By Sophia Maietta, Staff Writer
The recent turmoil that has enveloped the country—government and civilians alike—over the past two weeks has been continuously and quickly building since Donald Trump’s inauguration on January 20th. Granted, many would argue that the political and social upheaval began long before Trump even stepped foot in the White House, and that it instead has been brewing since the announcement of his presidential campaign. Regardless, almost no one can argue that since taking office, the situation concerning Trump, his new administration, and his executive orders has quickly escalated. In many people’s eyes, things have gone from bad to exponentially worse in a mere two weeks’ time.
Just beneath the surface of all of this political strife and change is the discord of the American people. Whether they support Trump’s new measures, vehemently oppose his presidency, or simply wish that things would go back to normal, people across the country are in dissension with each other, attacking each other, and getting into screaming matches over political issues such as Trump’s travel ban, the border wall, and countless other matters.
So why can’t people agree? The answer to that is simple enough. We are all individuals: all uniquely built, with different thoughts, ideas, and opinions. However, the more overarching question of why people can seldom have rational, productive conversations still remains. This issue exists perhaps because we grow to become so passionate about the issues that matter to us. As a result, we get so engrossed in our own argument that we are either unable, or simply unwilling, to adequately contemplate and understand the other person’s point of view. Instead, we are too concerned with pushing our own agenda and our own argument. People never want to listen to others in the midst of a heated conversation; we just want to defend our own viewpoints, utterly convinced of the notion that only we are right.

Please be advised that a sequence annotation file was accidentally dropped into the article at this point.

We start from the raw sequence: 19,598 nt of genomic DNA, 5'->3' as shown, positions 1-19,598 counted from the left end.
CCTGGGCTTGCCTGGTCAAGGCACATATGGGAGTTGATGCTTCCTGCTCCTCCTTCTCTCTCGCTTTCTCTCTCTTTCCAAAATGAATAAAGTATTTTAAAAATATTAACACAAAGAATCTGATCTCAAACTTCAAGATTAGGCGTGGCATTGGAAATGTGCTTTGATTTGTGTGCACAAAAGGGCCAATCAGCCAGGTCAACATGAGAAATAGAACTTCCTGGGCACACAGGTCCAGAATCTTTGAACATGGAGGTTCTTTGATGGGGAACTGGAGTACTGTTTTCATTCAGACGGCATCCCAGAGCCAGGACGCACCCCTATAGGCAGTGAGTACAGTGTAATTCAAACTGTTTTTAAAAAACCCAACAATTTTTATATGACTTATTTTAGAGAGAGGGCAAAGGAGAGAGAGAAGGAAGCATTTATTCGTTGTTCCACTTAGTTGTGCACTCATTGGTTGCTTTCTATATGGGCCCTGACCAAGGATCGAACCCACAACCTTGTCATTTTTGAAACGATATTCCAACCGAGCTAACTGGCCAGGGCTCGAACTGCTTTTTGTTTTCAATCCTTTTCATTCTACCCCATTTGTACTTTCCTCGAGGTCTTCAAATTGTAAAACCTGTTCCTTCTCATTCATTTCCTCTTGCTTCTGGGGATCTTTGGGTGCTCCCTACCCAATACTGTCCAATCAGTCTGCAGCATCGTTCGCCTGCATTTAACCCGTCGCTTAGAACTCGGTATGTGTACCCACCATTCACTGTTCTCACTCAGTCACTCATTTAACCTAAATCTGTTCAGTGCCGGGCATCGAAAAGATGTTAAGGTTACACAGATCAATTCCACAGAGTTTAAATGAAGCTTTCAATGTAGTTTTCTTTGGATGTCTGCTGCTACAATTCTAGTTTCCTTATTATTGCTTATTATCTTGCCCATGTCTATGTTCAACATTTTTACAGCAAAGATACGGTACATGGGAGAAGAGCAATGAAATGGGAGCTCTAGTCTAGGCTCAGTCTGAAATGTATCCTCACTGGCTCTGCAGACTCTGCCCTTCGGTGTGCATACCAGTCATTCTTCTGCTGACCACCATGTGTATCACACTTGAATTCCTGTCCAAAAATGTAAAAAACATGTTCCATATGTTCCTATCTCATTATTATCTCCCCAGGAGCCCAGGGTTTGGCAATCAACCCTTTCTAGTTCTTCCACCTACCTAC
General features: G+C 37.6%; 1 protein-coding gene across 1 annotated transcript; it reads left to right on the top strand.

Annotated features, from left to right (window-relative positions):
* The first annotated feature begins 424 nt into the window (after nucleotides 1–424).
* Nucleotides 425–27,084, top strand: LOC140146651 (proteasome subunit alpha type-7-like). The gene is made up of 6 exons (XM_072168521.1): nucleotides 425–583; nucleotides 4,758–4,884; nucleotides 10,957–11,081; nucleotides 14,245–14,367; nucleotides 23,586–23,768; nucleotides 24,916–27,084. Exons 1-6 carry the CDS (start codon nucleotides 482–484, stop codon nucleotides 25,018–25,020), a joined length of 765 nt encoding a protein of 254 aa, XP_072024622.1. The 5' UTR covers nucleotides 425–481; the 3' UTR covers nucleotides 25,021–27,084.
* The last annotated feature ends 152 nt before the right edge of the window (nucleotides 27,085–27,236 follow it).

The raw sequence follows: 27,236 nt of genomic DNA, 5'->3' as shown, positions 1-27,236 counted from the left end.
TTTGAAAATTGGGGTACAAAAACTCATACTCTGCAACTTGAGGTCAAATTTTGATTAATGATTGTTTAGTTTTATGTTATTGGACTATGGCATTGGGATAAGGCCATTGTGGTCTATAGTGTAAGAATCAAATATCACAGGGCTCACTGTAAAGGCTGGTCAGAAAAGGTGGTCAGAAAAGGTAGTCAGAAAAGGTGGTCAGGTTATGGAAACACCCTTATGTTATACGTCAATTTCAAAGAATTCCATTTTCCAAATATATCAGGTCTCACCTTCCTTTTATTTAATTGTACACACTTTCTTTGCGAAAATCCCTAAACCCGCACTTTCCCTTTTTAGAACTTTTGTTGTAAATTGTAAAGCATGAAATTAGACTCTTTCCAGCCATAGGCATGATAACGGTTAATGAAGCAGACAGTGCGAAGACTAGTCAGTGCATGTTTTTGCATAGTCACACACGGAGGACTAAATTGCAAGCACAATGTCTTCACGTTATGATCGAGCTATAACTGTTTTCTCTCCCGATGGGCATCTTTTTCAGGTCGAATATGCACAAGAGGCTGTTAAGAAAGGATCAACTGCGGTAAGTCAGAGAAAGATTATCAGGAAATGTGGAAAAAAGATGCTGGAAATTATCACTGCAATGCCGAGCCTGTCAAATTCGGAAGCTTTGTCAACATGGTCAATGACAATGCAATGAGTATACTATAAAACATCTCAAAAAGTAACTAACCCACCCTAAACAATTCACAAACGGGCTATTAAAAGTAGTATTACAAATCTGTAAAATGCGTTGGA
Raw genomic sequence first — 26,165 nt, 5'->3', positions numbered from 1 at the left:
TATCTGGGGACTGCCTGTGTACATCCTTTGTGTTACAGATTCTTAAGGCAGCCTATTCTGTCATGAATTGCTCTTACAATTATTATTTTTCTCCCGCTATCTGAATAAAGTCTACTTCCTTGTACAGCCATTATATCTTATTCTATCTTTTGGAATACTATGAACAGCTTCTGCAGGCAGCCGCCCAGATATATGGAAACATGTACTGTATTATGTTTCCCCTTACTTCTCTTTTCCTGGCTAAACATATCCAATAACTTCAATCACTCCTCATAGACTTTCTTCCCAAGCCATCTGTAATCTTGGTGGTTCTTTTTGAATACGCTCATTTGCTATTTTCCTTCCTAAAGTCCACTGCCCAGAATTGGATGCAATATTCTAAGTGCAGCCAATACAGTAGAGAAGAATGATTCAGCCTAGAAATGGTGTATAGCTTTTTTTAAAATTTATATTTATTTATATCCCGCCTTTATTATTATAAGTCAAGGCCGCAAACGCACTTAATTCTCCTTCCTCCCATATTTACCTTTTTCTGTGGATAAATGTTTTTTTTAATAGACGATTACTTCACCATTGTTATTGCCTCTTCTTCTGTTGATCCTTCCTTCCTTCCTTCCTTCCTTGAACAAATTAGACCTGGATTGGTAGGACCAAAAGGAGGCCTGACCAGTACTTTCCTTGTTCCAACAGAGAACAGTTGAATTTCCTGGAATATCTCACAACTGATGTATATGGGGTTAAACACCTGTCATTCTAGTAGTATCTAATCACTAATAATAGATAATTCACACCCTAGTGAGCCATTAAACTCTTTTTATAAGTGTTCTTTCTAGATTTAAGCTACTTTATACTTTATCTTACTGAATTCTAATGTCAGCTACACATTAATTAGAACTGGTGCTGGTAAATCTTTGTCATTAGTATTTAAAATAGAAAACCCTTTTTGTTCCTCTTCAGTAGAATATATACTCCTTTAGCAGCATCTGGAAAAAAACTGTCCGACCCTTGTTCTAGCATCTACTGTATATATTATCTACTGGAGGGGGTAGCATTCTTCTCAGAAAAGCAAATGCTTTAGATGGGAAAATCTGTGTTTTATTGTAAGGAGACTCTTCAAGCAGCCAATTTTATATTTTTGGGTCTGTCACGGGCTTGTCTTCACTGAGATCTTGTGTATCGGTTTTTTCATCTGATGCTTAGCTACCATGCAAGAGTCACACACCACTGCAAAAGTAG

I have many a time struck up a conversation about politics out of my own curiosity, and with the fullest intentions of having an interesting debate. By the end, I always seem to end up in something just short of a shouting match, with both parties interrupting the other, solely concerned with getting their point across, and fully convinced of only one thing: that the other side is wrong and ignorant.
Don’t get me wrong. I know that people are capable of having rational, productive, and civil conversations about politics without screaming at each other. I know that people have walked away from conversations such as this arguably better off than they were before, with some understanding of the other side’s viewpoint. However, I believe that situations like this are becoming an exception to the norm. The trend that seems to be manifesting and growing is one of obstinance, disrespect, and a refusal to truly listen. The question is: when will Americans learn to at least respect each other, if nothing else? In the Trump Era, an unprecedented amount of strife has erupted. And in the midst of all of this, America needs to take a moment to listen, to understand, and to breathe.